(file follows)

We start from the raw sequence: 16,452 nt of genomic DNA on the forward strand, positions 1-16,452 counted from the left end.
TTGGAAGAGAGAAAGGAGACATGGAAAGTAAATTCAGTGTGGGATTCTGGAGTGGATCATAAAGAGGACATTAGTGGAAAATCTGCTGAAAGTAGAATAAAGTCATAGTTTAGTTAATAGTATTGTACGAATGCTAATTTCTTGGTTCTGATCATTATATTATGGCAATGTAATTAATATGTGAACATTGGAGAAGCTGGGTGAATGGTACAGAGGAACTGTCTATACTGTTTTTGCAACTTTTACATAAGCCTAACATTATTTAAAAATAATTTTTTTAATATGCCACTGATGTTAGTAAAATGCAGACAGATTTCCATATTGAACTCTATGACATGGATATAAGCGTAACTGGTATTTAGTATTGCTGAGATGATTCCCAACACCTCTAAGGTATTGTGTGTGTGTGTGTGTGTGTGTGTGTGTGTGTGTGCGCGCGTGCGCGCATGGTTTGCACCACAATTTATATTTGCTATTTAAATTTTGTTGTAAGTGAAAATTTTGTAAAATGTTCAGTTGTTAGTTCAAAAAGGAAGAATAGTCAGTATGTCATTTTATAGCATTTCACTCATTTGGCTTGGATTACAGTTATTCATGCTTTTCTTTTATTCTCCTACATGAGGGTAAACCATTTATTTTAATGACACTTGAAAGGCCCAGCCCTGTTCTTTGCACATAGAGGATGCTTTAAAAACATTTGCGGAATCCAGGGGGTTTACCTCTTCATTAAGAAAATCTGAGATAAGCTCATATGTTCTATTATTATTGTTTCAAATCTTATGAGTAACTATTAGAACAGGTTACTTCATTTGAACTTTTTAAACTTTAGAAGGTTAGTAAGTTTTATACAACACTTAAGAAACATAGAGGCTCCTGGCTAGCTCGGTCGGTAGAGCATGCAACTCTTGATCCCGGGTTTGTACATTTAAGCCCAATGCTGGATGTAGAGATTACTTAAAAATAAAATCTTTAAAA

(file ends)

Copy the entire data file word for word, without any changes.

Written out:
We start from the raw sequence: 16,452 nt of genomic DNA on the forward strand, positions 1-16,452 counted from the left end.
TTGGAAGAGAGAAAGGAGACATGGAAAGTAAATTCAGTGTGGGATTCTGGAGTGGATCATAAAGAGGACATTAGTGGAAAATCTGCTGAAAGTAGAATAAAGTCATAGTTTAGTTAATAGTATTGTACGAATGCTAATTTCTTGGTTCTGATCATTATATTATGGCAATGTAATTAATATGTGAACATTGGAGAAGCTGGGTGAATGGTACAGAGGAACTGTCTATACTGTTTTTGCAACTTTTACATAAGCCTAACATTATTTAAAAATAATTTTTTTAATATGCCACTGATGTTAGTAAAATGCAGACAGATTTCCATATTGAACTCTATGACATGGATATAAGCGTAACTGGTATTTAGTATTGCTGAGATGATTCCCAACACCTCTAAGGTATTGTGTGTGTGTGTGTGTGTGTGTGTGTGTGTGTGTGCGCGCGTGCGCGCATGGTTTGCACCACAATTTATATTTGCTATTTAAATTTTGTTGTAAGTGAAAATTTTGTAAAATGTTCAGTTGTTAGTTCAAAAAGGAAGAATAGTCAGTATGTCATTTTATAGCATTTCACTCATTTGGCTTGGATTACAGTTATTCATGCTTTTCTTTTATTCTCCTACATGAGGGTAAACCATTTATTTTAATGACACTTGAAAGGCCCAGCCCTGTTCTTTGCACATAGAGGATGCTTTAAAAACATTTGCGGAATCCAGGGGGTTTACCTCTTCATTAAGAAAATCTGAGATAAGCTCATATGTTCTATTATTATTGTTTCAAATCTTATGAGTAACTATTAGAACAGGTTACTTCATTTGAACTTTTTAAACTTTAGAAGGTTAGTAAGTTTTATACAACACTTAAGAAACATAGAGGCTCCTGGCTAGCTCGGTCGGTAGAGCATGCAACTCTTGATCCCGGGTTTGTACATTTAAGCCCAATGCTGGATGTAGAGATTACTTAAAAATAAAATCTTTAAAA